Pope Francis will spend a day in Temuco, the capital of a Chilean region with a large indigenous population, during his Jan. 15-18 visit to the nation. The city's bishop has said the Pope decided to come to the area because it represents Chile's peripheries.

“If we look at where the Pope likes to go when on a visit, it is precisely the borders, the existential borders, where there is pain, where there is suffering, where there are wounds, where there is poverty, Bishop Hector Vargas Bastidas of Temuco told ACI Prensa, CNA's Spanish-language sister news agency.

Temuco is the capital of Araucania, a region in south-central Chile where one-third of the population is ethnic Mapuche, who are by far the country's largest indigenous group.

Bishop Vargas offered the indigenous population, their conflict with the Chilean state, and the region's poverty as three reasons Pope Francis has chosen to visit Temuco.

During his Jan. 17 visit to the city, the Pope will say Mass at Maquehue Airport and will lunch with inhabitants of Araucania at the Madre de la Santa Cruz house.

Bishop Vargas explained that some 200,000 Mapuche people live in Araucania and live profoundly  “their Mapuche identity, their worldview.”

While many Mapuche have moved to Santiago, the Chilean capital, many who have remained in Araucania live in their communities led by and encouraged by their ancestral authorities.

“There is a very great richness there,” the bishop explained. “This is a region where the issue of inter-culturalism is lived out and understood more and more, so this is a very important reason that the Pope certainly considered in planning his visit.”

He cited the Mapuche conflict as a second reason for Pope Francis' visit.

Chile incorporated Araucania by military conquest between 1861 and 1883, and the manner of the region's “pacification” led to “a major rift  between the government and the Mapuche people,” Bishop Vargas explained.

“A very great historic debt was created with this people, who are still waiting for this debt to be rectified,” he said.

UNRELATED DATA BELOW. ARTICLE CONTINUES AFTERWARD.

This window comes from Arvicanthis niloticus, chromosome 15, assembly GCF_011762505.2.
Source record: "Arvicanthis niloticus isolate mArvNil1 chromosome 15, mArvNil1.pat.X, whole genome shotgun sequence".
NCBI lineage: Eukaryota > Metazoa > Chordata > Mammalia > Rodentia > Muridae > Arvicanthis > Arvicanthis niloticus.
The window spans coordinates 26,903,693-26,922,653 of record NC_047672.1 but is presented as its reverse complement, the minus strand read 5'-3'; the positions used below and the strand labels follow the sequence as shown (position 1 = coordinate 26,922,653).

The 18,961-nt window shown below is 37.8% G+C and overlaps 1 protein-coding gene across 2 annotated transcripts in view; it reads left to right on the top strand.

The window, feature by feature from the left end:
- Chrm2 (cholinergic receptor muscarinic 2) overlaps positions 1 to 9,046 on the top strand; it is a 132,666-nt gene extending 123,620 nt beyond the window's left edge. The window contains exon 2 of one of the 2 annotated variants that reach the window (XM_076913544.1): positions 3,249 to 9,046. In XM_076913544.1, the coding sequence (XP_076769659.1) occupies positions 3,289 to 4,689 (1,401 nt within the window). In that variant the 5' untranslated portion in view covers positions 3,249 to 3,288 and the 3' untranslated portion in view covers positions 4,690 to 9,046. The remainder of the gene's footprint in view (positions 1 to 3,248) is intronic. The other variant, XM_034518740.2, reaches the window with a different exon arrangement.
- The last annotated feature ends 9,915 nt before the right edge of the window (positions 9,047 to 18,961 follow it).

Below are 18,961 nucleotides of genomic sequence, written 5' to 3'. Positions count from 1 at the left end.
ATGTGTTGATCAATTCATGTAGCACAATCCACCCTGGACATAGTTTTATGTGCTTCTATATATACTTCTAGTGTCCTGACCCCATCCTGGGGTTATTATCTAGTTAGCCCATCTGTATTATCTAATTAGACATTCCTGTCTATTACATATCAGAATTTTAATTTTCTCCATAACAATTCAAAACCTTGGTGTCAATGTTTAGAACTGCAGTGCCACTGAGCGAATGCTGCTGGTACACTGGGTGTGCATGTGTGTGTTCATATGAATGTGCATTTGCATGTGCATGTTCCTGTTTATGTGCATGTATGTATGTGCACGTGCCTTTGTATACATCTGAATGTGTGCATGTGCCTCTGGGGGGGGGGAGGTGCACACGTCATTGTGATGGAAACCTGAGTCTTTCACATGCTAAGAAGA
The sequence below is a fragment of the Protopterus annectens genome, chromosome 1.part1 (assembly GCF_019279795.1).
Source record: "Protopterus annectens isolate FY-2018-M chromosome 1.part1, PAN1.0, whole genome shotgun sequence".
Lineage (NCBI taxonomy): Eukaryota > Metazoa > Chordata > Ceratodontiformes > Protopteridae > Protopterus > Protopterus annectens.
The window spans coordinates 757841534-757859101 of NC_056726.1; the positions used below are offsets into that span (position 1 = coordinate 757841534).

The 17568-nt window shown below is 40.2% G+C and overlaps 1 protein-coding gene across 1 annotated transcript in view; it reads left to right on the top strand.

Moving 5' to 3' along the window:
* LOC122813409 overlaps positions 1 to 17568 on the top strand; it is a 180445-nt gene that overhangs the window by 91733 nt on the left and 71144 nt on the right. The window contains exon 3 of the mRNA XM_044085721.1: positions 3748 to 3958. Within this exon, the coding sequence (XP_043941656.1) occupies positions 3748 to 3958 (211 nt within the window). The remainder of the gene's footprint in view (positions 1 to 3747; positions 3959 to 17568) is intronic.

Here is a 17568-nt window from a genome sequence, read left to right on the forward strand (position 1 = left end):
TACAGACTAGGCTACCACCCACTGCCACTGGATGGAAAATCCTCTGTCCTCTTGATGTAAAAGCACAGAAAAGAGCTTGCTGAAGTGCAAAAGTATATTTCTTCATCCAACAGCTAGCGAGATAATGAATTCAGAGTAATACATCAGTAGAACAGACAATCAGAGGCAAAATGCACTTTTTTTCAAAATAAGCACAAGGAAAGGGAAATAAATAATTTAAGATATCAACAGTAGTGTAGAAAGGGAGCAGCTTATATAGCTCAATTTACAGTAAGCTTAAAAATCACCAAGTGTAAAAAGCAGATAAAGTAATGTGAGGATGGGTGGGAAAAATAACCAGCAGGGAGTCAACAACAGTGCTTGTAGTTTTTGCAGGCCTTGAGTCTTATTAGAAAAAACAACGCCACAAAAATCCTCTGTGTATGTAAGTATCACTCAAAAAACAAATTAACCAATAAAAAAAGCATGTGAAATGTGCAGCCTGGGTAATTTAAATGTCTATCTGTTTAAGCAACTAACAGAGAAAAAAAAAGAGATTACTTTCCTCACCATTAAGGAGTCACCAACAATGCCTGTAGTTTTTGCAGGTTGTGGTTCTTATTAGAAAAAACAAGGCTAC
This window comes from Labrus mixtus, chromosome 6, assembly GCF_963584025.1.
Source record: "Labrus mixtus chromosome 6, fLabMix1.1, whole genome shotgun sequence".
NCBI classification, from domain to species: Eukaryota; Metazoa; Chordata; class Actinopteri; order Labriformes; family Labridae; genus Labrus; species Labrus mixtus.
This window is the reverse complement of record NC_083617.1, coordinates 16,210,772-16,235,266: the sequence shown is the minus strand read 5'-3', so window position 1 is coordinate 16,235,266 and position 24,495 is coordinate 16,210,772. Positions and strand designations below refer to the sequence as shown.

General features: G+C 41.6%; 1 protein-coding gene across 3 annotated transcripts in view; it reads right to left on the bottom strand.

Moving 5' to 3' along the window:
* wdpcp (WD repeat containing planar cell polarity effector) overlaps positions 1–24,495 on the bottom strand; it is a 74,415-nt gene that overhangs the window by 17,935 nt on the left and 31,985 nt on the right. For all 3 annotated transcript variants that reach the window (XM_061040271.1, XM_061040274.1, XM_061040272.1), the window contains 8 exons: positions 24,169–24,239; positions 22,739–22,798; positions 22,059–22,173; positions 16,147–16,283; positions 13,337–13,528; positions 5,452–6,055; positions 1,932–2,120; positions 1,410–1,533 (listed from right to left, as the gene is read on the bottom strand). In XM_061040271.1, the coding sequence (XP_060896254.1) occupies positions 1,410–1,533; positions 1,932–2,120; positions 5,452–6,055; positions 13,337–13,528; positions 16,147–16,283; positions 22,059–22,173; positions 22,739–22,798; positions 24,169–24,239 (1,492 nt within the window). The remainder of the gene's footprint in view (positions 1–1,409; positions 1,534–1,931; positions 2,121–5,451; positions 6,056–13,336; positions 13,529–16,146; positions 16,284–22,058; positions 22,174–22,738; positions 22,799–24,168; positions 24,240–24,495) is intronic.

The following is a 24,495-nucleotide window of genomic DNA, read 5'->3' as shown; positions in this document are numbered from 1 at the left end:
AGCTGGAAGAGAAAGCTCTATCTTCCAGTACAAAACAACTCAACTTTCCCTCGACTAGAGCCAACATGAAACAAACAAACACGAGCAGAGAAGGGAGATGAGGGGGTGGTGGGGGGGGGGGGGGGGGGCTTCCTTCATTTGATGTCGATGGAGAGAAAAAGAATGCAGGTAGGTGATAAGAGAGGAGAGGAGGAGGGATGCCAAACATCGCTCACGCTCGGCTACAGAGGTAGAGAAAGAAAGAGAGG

Mapuche communities ask for the return of ancestral lands, respect for their cultural identity, and even autonomy.

Even though the majority of those involved in trying to settle the conflict are working to find solutions, the bishop pointed out that some radicalized groups in the minority “unfortunately think that this can be solved or that much more rapid progress can be made through violence.”

From 2014 through 2017, thirteen Catholic churches were burned by these groups.

“The violence has only brought more poverty, new injustices, and new suffering,” the Bishop of Temuco lamented. In 2016 he took on the responsibility of acting as a facilitator in talks between the government and the Mapuche people.

Finally, Bishop Vargas explained that among the country's 15 regions, Araucania “ranks first in poverty in Chile.”

According to a 2015 government survey, 23.6 percent of the people in this region are living below the poverty line, the highest rate in the country. And a 2017 survey showed an unemployment rate in the region of 8.4 percent, the nation's second highest.

Given this situation, Bishop Vargas said that “the transformation that one and all hope for in Araucania is going to come only if all of us who live here changes our hearts.”

“First of all, we have to change our hearts, we have to grow in humanity; then, laws and decrees will have their place. What people want will not be achieved if first we don't undergo a conversion and a major transformation, and that is something only the Lord can give,” he concluded.

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This article was originally published by ACI Prensa. It has been translated and adapted by CNA.